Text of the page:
adjacent locations of wave measurement, b = width of subflume, and h = average water depth

between two measurement locations. See Lee (1995) for further details.



Correction for Shoaling

The wave height corrected for side-wall friction was further corrected for shoaling

based on the linear wave theory. This correction was applied between two adjacent

measurement locations using the expression:


Hjc = Hj, (k 1)Hj- (4.8)


with k, is the shoaling coefficient given by

1/2
k (2(kh)_1 + sinh2(kh)i_,) cosh2(krh)j (
S(2( +inh2(k)) coshkh)







70

Similar to index i in Equation 4.6, index increases in the direction of wave propagation. See

Lee (1995) for further details.



4.7 Profile Change Data and Discussion

As examples of time-evolving profiles, Figures 4.4 and 4.5 show mud and sand

profiles at different times for Run 1. For further analysis, only the initial and final profiles

were considered.

Figures 4.6 to 4.11 (except Figure 4.9) show initial and final configurations of sand

and mud profiles for Runs 1 through 5. Two major features of sand profiles that are

identifiable from these figures and not found in mud profiles are bar and trough formations.

Bars were typically found in the vicinity of the subflume ends, and shoreward of that region

noteworthy changes in the sand profile took place. On the other hand, trough formation was

typically found in the nearshore part of the profiles in the proximity of the swash zone. The

presence of two bars close to each other in the sand profiles, as shown in Figures 4.7 and 4.8,

is an interesting phenomenon which is also found in natural profiles (see Figure 4.9). Dolan

and Dean (1985) indicated that multiple bar formation they observed was related to the

multiple wave break-point mechanism. In the present study, it was also observed that the

positions of these major features (bar and trough) were at the localities of wave breaking.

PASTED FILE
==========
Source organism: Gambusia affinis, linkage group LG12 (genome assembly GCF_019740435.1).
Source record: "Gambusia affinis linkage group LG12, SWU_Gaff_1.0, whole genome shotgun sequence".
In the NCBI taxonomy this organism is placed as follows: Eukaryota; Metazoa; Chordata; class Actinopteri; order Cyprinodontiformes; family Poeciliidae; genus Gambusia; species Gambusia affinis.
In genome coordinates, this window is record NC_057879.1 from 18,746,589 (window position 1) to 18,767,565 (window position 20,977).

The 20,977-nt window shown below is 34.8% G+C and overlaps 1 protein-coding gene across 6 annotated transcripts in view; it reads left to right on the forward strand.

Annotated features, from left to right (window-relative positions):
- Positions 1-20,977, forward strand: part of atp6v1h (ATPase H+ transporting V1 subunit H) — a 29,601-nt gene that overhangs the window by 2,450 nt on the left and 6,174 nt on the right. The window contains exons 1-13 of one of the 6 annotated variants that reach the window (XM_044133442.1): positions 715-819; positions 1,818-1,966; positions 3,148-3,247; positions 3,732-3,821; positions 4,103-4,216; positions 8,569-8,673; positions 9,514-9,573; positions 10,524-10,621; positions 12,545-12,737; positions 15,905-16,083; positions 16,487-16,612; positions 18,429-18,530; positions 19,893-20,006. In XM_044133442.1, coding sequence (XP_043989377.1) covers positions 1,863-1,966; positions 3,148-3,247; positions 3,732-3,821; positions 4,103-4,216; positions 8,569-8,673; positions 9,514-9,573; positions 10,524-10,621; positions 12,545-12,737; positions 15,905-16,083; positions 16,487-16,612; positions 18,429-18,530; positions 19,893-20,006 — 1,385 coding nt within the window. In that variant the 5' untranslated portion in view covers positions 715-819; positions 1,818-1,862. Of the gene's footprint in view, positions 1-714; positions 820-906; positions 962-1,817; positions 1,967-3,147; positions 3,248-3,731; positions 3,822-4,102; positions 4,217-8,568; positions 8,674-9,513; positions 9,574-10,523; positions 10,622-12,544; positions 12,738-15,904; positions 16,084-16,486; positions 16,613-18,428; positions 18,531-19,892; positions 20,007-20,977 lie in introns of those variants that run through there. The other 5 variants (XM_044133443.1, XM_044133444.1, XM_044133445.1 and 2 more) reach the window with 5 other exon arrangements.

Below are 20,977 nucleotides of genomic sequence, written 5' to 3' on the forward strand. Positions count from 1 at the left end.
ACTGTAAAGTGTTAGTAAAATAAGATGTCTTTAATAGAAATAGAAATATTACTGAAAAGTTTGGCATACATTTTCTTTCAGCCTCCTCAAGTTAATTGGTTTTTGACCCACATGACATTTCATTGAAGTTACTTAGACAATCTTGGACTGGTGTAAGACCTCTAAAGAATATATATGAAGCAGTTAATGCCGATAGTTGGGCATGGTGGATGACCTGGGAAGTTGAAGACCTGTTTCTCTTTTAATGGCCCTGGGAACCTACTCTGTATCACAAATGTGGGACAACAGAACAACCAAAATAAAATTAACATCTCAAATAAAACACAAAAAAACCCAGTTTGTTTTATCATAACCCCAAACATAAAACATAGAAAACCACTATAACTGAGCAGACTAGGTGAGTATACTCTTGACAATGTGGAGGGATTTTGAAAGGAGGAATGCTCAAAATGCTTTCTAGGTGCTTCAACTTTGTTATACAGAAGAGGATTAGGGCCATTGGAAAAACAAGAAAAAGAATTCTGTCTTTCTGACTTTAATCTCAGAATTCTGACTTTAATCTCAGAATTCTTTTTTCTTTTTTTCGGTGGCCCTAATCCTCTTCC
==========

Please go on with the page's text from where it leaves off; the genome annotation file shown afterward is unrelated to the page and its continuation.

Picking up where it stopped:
The locations of the two bars in the Figures 4.7 and 4.8 was related to two positions of

waves breaking (almost simultaneously).

A characteristic behavior associated with sandy profiles is their tendency of

maintaining a volumetric sedimentary balance over the length of the active profile. Bottom







71

scour yields sediment resulting in trough formation in some part of the profile, and the eroded

sediment is deposited seaward resulting in bar formation over that portion of the profile. Thus

in Runs 4 and 5 (Figures 4.10 and 4.11, respectively), the breaker positions and the resulting

bars migrated offshore beyond the end of the subflume.

Unfortunately, a volumetric balance could not be fully established in the experiments.

Two major factors that significantly affected the results were: 1) the length of the active

profile spanned beyond the sandy subflume, so that the profile measured could not include the

entire active profile, and 2) some sediment mixing occurred between the subflumes, as

evidenced from the top layer of the sand profile becoming soft and slurry-like due to mud that

entered the sand subflume from the other subflume via the common flume region located

beyond the subflumes.

The mud profiles did not exhibit any trend toward a volumetric balance, but in fact

demonstrated the contrary trend, i.e., a volume imbalance in profile change between erosion

and deposition, as can be seen from the spatial profile changes shown in Figures 4.12 and

4.13. The eroded mud was suspended and most likely spread throughout the entire flume,

as observed from the uniformly muddy and turbid water all over the flumes during

experiments. The common flume area beyond the ends of partitioned walls of the subflumes

was where the eroded material was stored. Lee (1995) also found in his experiments that

significant differences between the erosion and deposition volumes occurred for fine sediment

profiles.































0.05

0.03-

S0.01 --
%@_70.01 water level

to

50o.0 1
C0.07




0.11


-0.13
-0.15


5 7 8 9 10 11 12 13 14 15 16

Distance along Flume (m)


-- initial 2 hrs 8 hrs 21 hrs
27 hrs -e- 34 hrs 43 hrs final (48 hrs)


Figure 4.4: Time-evolving profiles for mud bottom of Run 1



























0.05
0.03
0.01 -. water level

-0.01










-0.17 -
-0.0719





-0.52
-0.17
-0.19


9 10 11 12 13 14 15 18 17 18 19 20 21 22 23
Distance along Flume (m)


Figure 4.5: Time-evolving profiles for sand bottom of Run 1


initial 2 hrs 8 hrs 21 hrs
- 27 hrs 34 hrs 43 hrs final (48 hrs)










74




Mud Profile Change
Initial and Final Profiles for Run-1


0.03

01 "-- ,.- -.... ,. .l d-
10.01.

10.03
.006.

-0.07


0.11
-0.13
0.15

5 6 7 8 9 10 11 12 13 14 16 16
Distance along Flume (m)


SiniMsl .... flud mud --final Ed profile kvel unbown


Sand Profile Change
Initial and Final Profiles for Run 1


9 10 11 12 13 14 15 16 17 18 19 20 21 22 23
Distance along Flume (m)

I- Initial final


Figure 4.6: Initial and final profiles of mud and sand bottoms of Run 1















Mud Profile Change
Initial and Final Profiles for Run-2


2 3 4 5 6 7 8 8 10 11 12 13 14 15 16
Distance along Flume (m)


-- initial .. fluid mud final


Sand Profile Change